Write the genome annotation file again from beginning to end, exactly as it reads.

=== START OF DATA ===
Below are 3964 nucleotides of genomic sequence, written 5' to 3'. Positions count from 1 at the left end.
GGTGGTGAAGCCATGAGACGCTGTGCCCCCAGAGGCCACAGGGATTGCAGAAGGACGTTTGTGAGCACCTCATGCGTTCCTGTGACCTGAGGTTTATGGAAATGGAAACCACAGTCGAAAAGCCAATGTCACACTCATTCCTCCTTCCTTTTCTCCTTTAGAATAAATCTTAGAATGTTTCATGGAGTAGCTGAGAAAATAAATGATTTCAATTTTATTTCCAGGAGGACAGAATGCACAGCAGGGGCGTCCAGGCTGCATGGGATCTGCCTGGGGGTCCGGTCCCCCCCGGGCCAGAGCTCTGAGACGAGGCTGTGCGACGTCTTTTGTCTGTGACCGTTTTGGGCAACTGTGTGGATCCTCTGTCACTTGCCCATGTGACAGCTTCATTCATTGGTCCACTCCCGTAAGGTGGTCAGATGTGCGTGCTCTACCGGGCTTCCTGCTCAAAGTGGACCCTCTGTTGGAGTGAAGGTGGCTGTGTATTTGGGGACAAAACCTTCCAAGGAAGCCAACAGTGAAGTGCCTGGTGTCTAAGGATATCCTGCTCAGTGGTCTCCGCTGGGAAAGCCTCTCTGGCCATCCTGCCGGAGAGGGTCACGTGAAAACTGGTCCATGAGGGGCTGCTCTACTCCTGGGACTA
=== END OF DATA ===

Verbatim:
Below are 3964 nucleotides of genomic sequence, written 5' to 3'. Positions count from 1 at the left end.
GGTGGTGAAGCCATGAGACGCTGTGCCCCCAGAGGCCACAGGGATTGCAGAAGGACGTTTGTGAGCACCTCATGCGTTCCTGTGACCTGAGGTTTATGGAAATGGAAACCACAGTCGAAAAGCCAATGTCACACTCATTCCTCCTTCCTTTTCTCCTTTAGAATAAATCTTAGAATGTTTCATGGAGTAGCTGAGAAAATAAATGATTTCAATTTTATTTCCAGGAGGACAGAATGCACAGCAGGGGCGTCCAGGCTGCATGGGATCTGCCTGGGGGTCCGGTCCCCCCCGGGCCAGAGCTCTGAGACGAGGCTGTGCGACGTCTTTTGTCTGTGACCGTTTTGGGCAACTGTGTGGATCCTCTGTCACTTGCCCATGTGACAGCTTCATTCATTGGTCCACTCCCGTAAGGTGGTCAGATGTGCGTGCTCTACCGGGCTTCCTGCTCAAAGTGGACCCTCTGTTGGAGTGAAGGTGGCTGTGTATTTGGGGACAAAACCTTCCAAGGAAGCCAACAGTGAAGTGCCTGGTGTCTAAGGATATCCTGCTCAGTGGTCTCCGCTGGGAAAGCCTCTCTGGCCATCCTGCCGGAGAGGGTCACGTGAAAACTGGTCCATGAGGGGCTGCTCTACTCCTGGGACTA